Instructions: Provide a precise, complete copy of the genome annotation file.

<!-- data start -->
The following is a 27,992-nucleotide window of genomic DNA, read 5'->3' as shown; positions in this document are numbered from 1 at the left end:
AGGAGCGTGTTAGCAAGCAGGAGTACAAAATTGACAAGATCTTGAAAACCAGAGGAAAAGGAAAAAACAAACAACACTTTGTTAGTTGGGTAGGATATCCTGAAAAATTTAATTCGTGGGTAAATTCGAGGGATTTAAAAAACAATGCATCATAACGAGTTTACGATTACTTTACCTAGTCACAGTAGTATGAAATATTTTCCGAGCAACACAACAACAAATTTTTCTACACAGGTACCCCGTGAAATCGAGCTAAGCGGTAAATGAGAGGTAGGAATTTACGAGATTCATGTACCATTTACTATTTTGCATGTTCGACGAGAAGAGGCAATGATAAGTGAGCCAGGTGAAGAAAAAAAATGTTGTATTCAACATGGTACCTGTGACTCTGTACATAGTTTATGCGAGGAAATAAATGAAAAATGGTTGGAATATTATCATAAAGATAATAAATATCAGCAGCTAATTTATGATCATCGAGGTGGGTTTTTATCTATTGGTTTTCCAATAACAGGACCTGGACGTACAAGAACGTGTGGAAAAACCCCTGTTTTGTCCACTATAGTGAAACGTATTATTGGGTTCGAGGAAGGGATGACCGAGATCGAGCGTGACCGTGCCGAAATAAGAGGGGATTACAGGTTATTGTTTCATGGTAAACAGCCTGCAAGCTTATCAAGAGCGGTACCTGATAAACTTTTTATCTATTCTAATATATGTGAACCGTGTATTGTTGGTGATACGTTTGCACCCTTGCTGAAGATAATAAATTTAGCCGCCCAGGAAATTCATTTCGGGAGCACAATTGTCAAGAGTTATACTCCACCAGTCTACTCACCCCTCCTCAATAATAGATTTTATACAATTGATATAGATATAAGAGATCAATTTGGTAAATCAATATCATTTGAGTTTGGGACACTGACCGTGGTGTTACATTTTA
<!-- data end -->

The following is a 27,992-nucleotide window of genomic DNA, read 5'->3' as shown; positions in this document are numbered from 1 at the left end:
AGGAGCGTGTTAGCAAGCAGGAGTACAAAATTGACAAGATCTTGAAAACCAGAGGAAAAGGAAAAAACAAACAACACTTTGTTAGTTGGGTAGGATATCCTGAAAAATTTAATTCGTGGGTAAATTCGAGGGATTTAAAAAACAATGCATCATAACGAGTTTACGATTACTTTACCTAGTCACAGTAGTATGAAATATTTTCCGAGCAACACAACAACAAATTTTTCTACACAGGTACCCCGTGAAATCGAGCTAAGCGGTAAATGAGAGGTAGGAATTTACGAGATTCATGTACCATTTACTATTTTGCATGTTCGACGAGAAGAGGCAATGATAAGTGAGCCAGGTGAAGAAAAAAAATGTTGTATTCAACATGGTACCTGTGACTCTGTACATAGTTTATGCGAGGAAATAAATGAAAAATGGTTGGAATATTATCATAAAGATAATAAATATCAGCAGCTAATTTATGATCATCGAGGTGGGTTTTTATCTATTGGTTTTCCAATAACAGGACCTGGACGTACAAGAACGTGTGGAAAAACCCCTGTTTTGTCCACTATAGTGAAACGTATTATTGGGTTCGAGGAAGGGATGACCGAGATCGAGCGTGACCGTGCCGAAATAAGAGGGGATTACAGGTTATTGTTTCATGGTAAACAGCCTGCAAGCTTATCAAGAGCGGTACCTGATAAACTTTTTATCTATTCTAATATATGTGAACCGTGTATTGTTGGTGATACGTTTGCACCCTTGCTGAAGATAATAAATTTAGCCGCCCAGGAAATTCATTTCGGGAGCACAATTGTCAAGAGTTATACTCCACCAGTCTACTCACCCCTCCTCAATAATAGATTTTATACAATTGATATAGATATAAGAGATCAATTTGGTAAATCAATATCATTTGAGTTTGGGACACTGACCGTGGTGTTACATTTTA